This book was warmly, vigorously and insistently recommended to me. And because I love Middlegrade books and also because I actually saw that they had a signed copy at Owlcrate I just really had to take the opportunity to add this book to my collection. The few artworks inside are absolutely lovely.
Stella Starflake Pearl knows, without a doubt, that she was born to be an adventurer. It’s too bad girls are forbidden from becoming explorers. But Stella’s father has never been one to play by the rules. Leaving behind her pet polar bear, Gruff, and beloved unicorn, Magic, Stella and Felix set off on an expedition to the snowy Icelands. There, Stella plans to prove herself as a junior explorer, worthy of membership in the Polar Bear Explorers’ Club. So when Stella and three other junior explorers are separated from the rest of their expedition, she has the perfect opportunity. Can they explore the frozen wilderness and live to tell the tale?
Lately I have come to realize one thing: I love books that have to do with ice and snow. I mean, I’ve always loved winter and watching snowflakes and taking winter walks so that should have been a given, but reading this book I’ve just really realized it. I have actually quite a lot of books that have to do with ice and snow and The Polar Bear Explorers’ Club is a nice addition.
Stella wishes for nothing more than to be allowed to come with her adoptive father on one of his expeditions and finally, after a great deal of convincing a league of old men, she becomes a Junior Explorer of the Polar Bear Explorers’ Club and goes on her first expedition. Which, as soon as they arrive at the infamous Icelands, goes horribly wrong.
This book is full of magic and new things. I can’t describe it any other way. It’s full of imagination, snow and ice and adventure. While some of it might seem familiar, like sleds, ships and the whole idea of expeditions, there were some things that put a new twist to it. Sleds are pulled by wolves not dogs, unicorns and fairies are a thing and Stella’s compass doesn’t show North or South but the way to shelter, food or extreme cold.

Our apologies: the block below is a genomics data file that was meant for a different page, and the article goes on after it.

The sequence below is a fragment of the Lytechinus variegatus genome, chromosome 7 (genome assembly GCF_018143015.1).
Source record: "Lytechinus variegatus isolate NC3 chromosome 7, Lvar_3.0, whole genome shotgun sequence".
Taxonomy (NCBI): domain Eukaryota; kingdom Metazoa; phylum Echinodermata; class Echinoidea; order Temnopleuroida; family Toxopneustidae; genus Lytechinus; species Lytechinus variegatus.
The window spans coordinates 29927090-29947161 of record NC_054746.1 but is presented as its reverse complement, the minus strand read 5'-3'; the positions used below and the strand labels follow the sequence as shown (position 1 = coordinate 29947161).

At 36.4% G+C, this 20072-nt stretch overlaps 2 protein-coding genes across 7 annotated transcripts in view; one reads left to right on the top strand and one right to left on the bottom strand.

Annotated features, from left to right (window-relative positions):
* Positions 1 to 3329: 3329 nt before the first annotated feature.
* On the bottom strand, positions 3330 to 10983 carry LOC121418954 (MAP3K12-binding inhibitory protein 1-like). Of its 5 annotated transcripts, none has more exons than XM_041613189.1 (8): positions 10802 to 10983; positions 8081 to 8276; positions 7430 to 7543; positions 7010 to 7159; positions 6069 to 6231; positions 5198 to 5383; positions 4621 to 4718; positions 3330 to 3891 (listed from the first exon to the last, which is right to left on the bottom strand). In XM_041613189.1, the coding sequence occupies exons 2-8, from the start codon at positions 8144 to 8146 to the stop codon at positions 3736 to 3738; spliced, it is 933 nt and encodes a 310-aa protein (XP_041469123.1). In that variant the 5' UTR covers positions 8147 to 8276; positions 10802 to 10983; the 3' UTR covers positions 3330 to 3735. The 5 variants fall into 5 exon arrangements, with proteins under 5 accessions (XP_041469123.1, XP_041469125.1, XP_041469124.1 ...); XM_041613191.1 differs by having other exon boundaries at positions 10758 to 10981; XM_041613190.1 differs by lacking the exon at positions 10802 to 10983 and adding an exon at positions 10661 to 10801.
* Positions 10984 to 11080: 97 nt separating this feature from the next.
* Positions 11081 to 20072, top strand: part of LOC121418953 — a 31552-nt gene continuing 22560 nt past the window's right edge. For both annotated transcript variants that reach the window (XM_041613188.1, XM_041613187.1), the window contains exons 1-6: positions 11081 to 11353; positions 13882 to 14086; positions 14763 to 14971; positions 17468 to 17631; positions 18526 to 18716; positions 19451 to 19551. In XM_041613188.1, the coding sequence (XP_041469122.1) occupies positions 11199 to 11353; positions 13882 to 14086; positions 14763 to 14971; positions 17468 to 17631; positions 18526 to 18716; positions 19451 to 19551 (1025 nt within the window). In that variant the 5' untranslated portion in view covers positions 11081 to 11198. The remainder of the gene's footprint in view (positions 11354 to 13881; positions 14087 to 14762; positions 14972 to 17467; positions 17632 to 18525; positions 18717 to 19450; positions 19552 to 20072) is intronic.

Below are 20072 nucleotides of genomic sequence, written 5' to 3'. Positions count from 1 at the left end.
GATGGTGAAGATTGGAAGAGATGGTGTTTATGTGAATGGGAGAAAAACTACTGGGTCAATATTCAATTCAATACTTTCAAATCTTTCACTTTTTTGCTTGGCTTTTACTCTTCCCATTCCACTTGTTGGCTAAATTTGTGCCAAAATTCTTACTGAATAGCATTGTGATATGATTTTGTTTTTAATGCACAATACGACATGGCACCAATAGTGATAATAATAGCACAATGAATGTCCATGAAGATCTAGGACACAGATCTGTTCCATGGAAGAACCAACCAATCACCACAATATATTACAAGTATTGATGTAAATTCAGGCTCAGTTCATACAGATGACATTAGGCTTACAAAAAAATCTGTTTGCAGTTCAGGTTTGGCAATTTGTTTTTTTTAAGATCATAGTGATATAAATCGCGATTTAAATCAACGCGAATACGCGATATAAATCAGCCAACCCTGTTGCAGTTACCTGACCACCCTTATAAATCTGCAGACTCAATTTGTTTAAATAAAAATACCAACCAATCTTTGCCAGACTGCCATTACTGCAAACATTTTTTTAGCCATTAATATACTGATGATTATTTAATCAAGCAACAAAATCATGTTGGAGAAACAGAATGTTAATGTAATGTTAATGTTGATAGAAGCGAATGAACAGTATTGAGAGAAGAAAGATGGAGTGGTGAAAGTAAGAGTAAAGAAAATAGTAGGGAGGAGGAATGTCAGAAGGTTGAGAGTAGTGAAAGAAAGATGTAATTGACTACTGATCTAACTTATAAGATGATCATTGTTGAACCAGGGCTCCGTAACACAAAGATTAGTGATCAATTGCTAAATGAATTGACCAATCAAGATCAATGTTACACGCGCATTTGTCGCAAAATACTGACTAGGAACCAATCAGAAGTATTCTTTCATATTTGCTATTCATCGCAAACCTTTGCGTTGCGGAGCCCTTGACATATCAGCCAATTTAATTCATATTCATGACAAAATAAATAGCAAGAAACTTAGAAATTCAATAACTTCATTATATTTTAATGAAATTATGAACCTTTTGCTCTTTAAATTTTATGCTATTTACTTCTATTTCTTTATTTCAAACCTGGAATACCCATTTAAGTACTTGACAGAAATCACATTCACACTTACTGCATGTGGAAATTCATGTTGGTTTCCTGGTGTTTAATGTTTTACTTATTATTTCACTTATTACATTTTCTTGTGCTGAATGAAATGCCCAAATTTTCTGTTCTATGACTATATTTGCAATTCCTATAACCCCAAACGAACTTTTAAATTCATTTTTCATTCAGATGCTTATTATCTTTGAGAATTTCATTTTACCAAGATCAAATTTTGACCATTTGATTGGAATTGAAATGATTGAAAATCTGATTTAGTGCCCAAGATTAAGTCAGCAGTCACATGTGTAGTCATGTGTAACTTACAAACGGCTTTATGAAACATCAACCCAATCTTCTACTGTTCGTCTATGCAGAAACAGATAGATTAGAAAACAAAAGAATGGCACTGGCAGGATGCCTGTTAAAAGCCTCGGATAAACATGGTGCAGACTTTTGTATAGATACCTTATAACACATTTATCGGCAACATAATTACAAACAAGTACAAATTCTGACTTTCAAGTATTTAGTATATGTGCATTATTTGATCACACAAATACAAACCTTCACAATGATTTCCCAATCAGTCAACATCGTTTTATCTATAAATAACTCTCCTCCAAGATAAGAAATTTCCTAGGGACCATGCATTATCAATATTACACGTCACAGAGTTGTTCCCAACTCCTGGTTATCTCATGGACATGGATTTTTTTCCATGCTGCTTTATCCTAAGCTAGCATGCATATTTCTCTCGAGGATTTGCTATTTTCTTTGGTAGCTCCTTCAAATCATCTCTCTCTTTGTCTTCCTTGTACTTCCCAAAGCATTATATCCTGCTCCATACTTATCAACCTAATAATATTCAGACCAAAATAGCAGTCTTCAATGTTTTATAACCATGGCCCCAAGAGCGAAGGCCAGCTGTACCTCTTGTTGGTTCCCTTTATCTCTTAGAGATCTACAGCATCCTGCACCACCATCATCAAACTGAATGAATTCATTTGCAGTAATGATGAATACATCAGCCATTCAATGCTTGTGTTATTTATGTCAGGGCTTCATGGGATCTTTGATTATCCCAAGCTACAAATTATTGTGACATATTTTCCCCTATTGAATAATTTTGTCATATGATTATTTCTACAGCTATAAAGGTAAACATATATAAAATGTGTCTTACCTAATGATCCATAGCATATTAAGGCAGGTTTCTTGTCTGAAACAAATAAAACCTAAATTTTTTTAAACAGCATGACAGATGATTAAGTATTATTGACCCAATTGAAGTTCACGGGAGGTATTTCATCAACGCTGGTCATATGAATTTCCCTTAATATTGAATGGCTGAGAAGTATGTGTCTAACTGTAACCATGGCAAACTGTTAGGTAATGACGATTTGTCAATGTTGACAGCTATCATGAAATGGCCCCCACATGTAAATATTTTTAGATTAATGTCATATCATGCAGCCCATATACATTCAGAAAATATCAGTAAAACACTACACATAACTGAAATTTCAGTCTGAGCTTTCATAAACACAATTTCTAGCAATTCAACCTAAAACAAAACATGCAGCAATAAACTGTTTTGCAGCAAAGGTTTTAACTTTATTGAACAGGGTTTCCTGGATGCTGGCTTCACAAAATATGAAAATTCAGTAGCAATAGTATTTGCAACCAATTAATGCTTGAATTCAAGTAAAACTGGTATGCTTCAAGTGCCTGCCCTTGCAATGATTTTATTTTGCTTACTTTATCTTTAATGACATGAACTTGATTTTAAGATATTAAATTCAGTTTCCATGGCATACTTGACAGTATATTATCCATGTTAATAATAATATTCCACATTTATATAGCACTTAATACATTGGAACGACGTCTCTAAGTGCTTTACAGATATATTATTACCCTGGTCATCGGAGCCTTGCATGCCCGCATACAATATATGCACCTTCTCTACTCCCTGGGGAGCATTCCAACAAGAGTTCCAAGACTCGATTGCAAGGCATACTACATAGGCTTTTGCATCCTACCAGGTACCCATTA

The more I think of it while writing this review, the more prominent becomes the one thing about this that kept nagging me while reading. At some points the book just felt overloaded with details. Some of the details were very fitting, fun and made the book the whimsical story it was at the end. Others were just too much. It made the book feel crowded and sometimes I kept asking myself if it was really necessary. For example, while I loved the idea of Whisperers, I just fail to see why trees that grow marshmallows were necessary as well. Or: While some of the appeal of the story comes from the author taking some things literal, some other things were superfluous.
Moving on: I quite liked the characters of this book. Felix was a great father in my eyes. The group of junior explorers were a great cast, especially Shay and Beanie, the latter very intersting for his apparent austim rep. While obvious to me, it didn’t seem out of place at any time. I found Ethan quite intriguing because it was apparent that there was something going on with him and I was curious to find out what it was exactly. Stella seemed to behave much younger than her age to me but that is just my personal opinion.
In total, I found myself quite enjoying this book, even if I found some flaws in it. I might not give it the glowing review that my friends who recommended it gave but I see its appeal and a child of the right age group surely won’t find anything wrong with it. The adventure, the Icelands, the frosties, the cabbage – yes, you heard correctly, the CABBAGE – there were many things I thouroughly enjoyed and it was a fast and entertaining read.